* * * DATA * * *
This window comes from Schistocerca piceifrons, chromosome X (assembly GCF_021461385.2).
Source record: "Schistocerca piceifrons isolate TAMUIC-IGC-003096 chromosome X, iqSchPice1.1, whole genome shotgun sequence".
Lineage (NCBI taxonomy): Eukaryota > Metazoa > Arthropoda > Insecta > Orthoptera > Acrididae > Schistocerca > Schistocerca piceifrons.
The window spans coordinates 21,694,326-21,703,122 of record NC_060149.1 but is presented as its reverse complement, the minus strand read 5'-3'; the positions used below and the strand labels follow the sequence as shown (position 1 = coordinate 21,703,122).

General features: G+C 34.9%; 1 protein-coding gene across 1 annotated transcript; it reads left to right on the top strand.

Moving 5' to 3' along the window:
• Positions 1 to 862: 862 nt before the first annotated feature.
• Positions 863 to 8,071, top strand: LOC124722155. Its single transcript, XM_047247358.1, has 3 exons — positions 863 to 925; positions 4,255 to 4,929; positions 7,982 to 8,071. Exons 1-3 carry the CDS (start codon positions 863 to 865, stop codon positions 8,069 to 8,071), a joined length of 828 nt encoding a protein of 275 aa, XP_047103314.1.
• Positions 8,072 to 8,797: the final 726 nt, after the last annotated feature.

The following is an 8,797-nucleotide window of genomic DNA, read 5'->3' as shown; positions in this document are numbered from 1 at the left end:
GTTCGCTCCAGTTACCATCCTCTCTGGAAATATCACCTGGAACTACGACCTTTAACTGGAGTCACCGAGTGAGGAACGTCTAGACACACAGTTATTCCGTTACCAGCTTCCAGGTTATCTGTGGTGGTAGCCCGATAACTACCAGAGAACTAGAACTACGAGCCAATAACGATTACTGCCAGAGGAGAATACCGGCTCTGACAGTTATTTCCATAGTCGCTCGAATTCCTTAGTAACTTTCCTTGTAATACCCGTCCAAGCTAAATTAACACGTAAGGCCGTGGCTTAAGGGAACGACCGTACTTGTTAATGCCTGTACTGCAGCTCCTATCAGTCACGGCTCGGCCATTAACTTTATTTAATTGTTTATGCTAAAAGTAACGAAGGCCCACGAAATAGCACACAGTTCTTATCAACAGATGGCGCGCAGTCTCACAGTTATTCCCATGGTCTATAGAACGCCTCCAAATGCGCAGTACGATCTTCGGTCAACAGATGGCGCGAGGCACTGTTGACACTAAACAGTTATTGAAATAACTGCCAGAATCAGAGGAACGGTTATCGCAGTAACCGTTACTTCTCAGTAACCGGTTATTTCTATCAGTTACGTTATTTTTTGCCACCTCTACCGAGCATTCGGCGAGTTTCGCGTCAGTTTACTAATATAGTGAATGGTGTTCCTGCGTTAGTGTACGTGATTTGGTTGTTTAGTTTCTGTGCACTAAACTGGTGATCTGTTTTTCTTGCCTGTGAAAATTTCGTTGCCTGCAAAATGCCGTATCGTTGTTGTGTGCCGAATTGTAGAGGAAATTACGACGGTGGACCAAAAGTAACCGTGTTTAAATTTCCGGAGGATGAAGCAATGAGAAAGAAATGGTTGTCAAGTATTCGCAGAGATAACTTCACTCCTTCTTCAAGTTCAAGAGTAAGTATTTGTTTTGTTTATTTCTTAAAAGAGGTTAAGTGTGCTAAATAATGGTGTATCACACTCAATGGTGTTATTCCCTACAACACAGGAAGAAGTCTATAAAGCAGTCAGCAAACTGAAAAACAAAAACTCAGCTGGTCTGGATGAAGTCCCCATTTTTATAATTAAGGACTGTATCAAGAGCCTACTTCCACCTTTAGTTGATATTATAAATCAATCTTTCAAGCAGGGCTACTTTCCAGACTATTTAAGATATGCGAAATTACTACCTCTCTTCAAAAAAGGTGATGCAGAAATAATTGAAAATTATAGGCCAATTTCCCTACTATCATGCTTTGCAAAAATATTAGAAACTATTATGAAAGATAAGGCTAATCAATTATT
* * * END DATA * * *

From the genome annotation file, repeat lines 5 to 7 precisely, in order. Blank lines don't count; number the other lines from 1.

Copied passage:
General features: G+C 34.9%; 1 protein-coding gene across 1 annotated transcript; it reads left to right on the top strand.

Moving 5' to 3' along the window:
• Positions 1 to 862: 862 nt before the first annotated feature.